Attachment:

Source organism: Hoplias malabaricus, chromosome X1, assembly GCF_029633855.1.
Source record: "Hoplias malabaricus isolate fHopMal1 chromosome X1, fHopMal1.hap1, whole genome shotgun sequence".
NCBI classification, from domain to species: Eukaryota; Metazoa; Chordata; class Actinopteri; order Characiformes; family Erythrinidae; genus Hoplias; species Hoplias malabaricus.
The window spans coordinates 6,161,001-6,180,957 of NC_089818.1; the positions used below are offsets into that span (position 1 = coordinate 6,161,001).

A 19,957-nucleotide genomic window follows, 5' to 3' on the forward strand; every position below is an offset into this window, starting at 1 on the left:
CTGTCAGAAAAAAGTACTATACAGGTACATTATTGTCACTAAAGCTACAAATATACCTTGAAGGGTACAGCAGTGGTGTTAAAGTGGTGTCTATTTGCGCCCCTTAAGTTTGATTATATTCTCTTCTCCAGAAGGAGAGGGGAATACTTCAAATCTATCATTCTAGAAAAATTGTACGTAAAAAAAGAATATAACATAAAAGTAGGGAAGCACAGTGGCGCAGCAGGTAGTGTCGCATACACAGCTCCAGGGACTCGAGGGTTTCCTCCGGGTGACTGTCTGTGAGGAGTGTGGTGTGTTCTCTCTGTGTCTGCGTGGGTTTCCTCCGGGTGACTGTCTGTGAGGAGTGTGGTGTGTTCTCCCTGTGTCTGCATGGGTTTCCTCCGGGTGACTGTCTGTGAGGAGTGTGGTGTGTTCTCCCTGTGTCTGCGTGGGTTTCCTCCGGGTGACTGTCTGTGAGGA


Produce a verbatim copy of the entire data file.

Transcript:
Source organism: Hoplias malabaricus, chromosome X1, assembly GCF_029633855.1.
Source record: "Hoplias malabaricus isolate fHopMal1 chromosome X1, fHopMal1.hap1, whole genome shotgun sequence".
NCBI classification, from domain to species: Eukaryota; Metazoa; Chordata; class Actinopteri; order Characiformes; family Erythrinidae; genus Hoplias; species Hoplias malabaricus.
The window spans coordinates 6,161,001-6,180,957 of NC_089818.1; the positions used below are offsets into that span (position 1 = coordinate 6,161,001).

A 19,957-nucleotide genomic window follows, 5' to 3' on the forward strand; every position below is an offset into this window, starting at 1 on the left:
CTGTCAGAAAAAAGTACTATACAGGTACATTATTGTCACTAAAGCTACAAATATACCTTGAAGGGTACAGCAGTGGTGTTAAAGTGGTGTCTATTTGCGCCCCTTAAGTTTGATTATATTCTCTTCTCCAGAAGGAGAGGGGAATACTTCAAATCTATCATTCTAGAAAAATTGTACGTAAAAAAAGAATATAACATAAAAGTAGGGAAGCACAGTGGCGCAGCAGGTAGTGTCGCATACACAGCTCCAGGGACTCGAGGGTTTCCTCCGGGTGACTGTCTGTGAGGAGTGTGGTGTGTTCTCTCTGTGTCTGCGTGGGTTTCCTCCGGGTGACTGTCTGTGAGGAGTGTGGTGTGTTCTCCCTGTGTCTGCATGGGTTTCCTCCGGGTGACTGTCTGTGAGGAGTGTGGTGTGTTCTCCCTGTGTCTGCGTGGGTTTCCTCCGGGTGACTGTCTGTGAGGA